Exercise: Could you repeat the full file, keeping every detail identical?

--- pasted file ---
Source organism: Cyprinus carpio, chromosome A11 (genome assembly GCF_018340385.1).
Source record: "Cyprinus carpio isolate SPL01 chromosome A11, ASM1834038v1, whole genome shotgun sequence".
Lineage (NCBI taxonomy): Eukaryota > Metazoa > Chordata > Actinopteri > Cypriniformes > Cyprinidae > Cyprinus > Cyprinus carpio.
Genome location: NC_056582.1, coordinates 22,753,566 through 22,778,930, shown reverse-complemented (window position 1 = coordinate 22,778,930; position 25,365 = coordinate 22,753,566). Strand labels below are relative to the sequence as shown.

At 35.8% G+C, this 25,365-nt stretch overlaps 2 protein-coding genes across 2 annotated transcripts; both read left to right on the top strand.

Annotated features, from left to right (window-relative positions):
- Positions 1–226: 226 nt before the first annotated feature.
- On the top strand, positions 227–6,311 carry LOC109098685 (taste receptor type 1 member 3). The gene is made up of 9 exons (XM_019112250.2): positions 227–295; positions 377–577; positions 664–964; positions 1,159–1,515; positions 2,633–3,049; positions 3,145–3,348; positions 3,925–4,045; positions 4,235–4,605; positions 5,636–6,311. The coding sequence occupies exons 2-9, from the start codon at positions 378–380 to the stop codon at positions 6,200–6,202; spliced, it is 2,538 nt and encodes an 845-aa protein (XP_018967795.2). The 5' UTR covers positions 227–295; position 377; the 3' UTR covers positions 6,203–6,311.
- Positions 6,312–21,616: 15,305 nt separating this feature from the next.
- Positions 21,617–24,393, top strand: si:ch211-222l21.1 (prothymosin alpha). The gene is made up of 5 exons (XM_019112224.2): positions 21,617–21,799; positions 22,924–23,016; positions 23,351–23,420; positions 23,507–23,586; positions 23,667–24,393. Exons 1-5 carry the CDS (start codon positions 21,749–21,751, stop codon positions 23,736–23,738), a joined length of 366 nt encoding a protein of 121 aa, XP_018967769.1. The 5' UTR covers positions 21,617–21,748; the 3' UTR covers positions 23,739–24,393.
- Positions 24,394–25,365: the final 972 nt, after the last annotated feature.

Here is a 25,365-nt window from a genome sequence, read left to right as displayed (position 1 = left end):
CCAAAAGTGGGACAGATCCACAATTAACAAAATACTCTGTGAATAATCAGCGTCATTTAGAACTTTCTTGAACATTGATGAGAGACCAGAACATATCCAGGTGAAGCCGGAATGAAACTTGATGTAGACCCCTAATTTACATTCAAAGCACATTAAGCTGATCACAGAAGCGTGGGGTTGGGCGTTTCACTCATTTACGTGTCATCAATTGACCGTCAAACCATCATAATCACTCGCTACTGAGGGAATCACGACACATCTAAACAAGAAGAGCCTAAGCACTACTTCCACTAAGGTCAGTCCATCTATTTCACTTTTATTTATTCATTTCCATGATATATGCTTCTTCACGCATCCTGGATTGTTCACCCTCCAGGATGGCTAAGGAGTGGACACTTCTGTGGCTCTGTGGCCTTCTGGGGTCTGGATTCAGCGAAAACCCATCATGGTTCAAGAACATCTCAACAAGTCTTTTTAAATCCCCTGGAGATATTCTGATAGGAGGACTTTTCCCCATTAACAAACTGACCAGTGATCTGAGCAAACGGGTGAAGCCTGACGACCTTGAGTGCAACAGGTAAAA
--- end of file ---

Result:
Source organism: Cyprinus carpio, chromosome A11 (genome assembly GCF_018340385.1).
Source record: "Cyprinus carpio isolate SPL01 chromosome A11, ASM1834038v1, whole genome shotgun sequence".
Lineage (NCBI taxonomy): Eukaryota > Metazoa > Chordata > Actinopteri > Cypriniformes > Cyprinidae > Cyprinus > Cyprinus carpio.
Genome location: NC_056582.1, coordinates 22,753,566 through 22,778,930, shown reverse-complemented (window position 1 = coordinate 22,778,930; position 25,365 = coordinate 22,753,566). Strand labels below are relative to the sequence as shown.

At 35.8% G+C, this 25,365-nt stretch overlaps 2 protein-coding genes across 2 annotated transcripts; both read left to right on the top strand.

Annotated features, from left to right (window-relative positions):
- Positions 1–226: 226 nt before the first annotated feature.
- On the top strand, positions 227–6,311 carry LOC109098685 (taste receptor type 1 member 3). The gene is made up of 9 exons (XM_019112250.2): positions 227–295; positions 377–577; positions 664–964; positions 1,159–1,515; positions 2,633–3,049; positions 3,145–3,348; positions 3,925–4,045; positions 4,235–4,605; positions 5,636–6,311. The coding sequence occupies exons 2-9, from the start codon at positions 378–380 to the stop codon at positions 6,200–6,202; spliced, it is 2,538 nt and encodes an 845-aa protein (XP_018967795.2). The 5' UTR covers positions 227–295; position 377; the 3' UTR covers positions 6,203–6,311.
- Positions 6,312–21,616: 15,305 nt separating this feature from the next.
- Positions 21,617–24,393, top strand: si:ch211-222l21.1 (prothymosin alpha). The gene is made up of 5 exons (XM_019112224.2): positions 21,617–21,799; positions 22,924–23,016; positions 23,351–23,420; positions 23,507–23,586; positions 23,667–24,393. Exons 1-5 carry the CDS (start codon positions 21,749–21,751, stop codon positions 23,736–23,738), a joined length of 366 nt encoding a protein of 121 aa, XP_018967769.1. The 5' UTR covers positions 21,617–21,748; the 3' UTR covers positions 23,739–24,393.
- Positions 24,394–25,365: the final 972 nt, after the last annotated feature.

Here is a 25,365-nt window from a genome sequence, read left to right as displayed (position 1 = left end):
CCAAAAGTGGGACAGATCCACAATTAACAAAATACTCTGTGAATAATCAGCGTCATTTAGAACTTTCTTGAACATTGATGAGAGACCAGAACATATCCAGGTGAAGCCGGAATGAAACTTGATGTAGACCCCTAATTTACATTCAAAGCACATTAAGCTGATCACAGAAGCGTGGGGTTGGGCGTTTCACTCATTTACGTGTCATCAATTGACCGTCAAACCATCATAATCACTCGCTACTGAGGGAATCACGACACATCTAAACAAGAAGAGCCTAAGCACTACTTCCACTAAGGTCAGTCCATCTATTTCACTTTTATTTATTCATTTCCATGATATATGCTTCTTCACGCATCCTGGATTGTTCACCCTCCAGGATGGCTAAGGAGTGGACACTTCTGTGGCTCTGTGGCCTTCTGGGGTCTGGATTCAGCGAAAACCCATCATGGTTCAAGAACATCTCAACAAGTCTTTTTAAATCCCCTGGAGATATTCTGATAGGAGGACTTTTCCCCATTAACAAACTGACCAGTGATCTGAGCAAACGGGTGAAGCCTGACGACCTTGAGTGCAACAGGTAAAA